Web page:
Our biological clock, or circadian clock controls all levels of physiology that are in tune with daily environmental cycles. Some evidence suggests a relationship between an
individual’s circadian preference and dietary intake but additional research is needed. Circadian misalignment occurs when behaviors (i.e., wakefulness, eating, activity) occur at inappropriate circadian times. However, the relationship between chronotype, social jetlag, and dietary patterns as measured by the Healthy Eating Index (HEI) of non-shift workers has not been fully examined.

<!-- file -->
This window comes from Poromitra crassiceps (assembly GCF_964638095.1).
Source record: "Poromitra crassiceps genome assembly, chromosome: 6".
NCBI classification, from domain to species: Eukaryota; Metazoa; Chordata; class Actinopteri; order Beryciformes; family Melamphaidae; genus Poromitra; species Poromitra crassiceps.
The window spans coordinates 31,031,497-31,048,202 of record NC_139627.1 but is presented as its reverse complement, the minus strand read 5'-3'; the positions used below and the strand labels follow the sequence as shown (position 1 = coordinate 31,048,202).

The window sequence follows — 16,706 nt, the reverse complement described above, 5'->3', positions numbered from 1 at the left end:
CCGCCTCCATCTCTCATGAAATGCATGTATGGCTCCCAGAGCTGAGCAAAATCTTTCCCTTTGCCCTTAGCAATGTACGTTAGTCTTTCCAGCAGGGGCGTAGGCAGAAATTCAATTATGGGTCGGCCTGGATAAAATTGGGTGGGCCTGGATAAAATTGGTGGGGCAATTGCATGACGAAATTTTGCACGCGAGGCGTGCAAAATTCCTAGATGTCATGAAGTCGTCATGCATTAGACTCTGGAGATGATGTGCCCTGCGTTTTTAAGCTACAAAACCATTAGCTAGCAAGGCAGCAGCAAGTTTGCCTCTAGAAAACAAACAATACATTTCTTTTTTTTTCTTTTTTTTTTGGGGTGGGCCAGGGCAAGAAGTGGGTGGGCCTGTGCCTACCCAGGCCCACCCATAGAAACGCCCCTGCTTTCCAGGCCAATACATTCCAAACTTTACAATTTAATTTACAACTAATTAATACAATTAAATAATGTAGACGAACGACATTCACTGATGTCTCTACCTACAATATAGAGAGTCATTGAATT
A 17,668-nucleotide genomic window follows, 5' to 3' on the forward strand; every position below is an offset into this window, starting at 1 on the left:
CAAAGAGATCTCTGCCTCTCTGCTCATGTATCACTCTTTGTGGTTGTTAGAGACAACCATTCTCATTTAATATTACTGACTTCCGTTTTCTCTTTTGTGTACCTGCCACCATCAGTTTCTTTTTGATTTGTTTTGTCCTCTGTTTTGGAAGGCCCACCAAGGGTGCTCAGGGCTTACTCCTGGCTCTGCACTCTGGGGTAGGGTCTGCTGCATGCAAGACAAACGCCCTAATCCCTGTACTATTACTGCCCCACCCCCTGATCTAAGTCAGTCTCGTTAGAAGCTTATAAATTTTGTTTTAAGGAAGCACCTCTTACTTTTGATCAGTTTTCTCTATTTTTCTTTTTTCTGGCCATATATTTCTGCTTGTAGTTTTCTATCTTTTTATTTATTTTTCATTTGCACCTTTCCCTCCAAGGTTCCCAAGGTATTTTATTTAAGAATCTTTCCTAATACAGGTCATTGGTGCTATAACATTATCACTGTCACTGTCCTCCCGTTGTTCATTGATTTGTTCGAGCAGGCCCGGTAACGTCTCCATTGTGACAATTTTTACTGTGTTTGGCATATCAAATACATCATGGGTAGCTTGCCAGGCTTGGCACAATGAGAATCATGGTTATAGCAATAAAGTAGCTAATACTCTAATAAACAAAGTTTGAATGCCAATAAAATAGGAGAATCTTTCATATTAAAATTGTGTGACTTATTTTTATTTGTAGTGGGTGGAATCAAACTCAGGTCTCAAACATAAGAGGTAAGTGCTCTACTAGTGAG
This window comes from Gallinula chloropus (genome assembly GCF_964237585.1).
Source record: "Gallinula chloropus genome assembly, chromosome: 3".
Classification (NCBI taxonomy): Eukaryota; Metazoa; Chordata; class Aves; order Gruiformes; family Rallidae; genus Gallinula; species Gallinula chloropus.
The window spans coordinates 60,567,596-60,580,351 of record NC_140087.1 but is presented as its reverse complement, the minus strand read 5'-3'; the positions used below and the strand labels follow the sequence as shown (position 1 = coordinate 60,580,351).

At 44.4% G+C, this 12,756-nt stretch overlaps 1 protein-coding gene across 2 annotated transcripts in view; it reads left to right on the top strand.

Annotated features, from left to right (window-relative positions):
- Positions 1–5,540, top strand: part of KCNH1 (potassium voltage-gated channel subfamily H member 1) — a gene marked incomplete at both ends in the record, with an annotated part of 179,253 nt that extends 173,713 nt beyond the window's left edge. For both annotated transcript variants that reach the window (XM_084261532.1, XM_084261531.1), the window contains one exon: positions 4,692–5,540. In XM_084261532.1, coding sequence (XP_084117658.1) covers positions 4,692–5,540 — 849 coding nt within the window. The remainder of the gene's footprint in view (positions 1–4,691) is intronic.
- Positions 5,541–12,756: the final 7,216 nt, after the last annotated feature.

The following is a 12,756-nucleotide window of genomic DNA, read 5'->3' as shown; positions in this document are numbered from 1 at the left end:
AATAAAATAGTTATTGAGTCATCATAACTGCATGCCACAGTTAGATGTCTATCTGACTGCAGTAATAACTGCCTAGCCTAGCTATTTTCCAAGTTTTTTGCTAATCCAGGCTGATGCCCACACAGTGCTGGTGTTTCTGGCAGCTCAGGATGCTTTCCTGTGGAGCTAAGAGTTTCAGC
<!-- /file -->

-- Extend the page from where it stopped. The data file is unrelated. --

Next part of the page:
This study will take a cross-sectional look into the HEI scores of non-shift work individuals with social jetlag and/or late chronotype and examine their dietary patterns to determine if there a relationship between these factors and body composition. Our overall hypothesis is that a late chronotype and/or individuals with high social jetlag will consume a diet with a low HEI score, greater total calories and have a higher waist to hip ratio.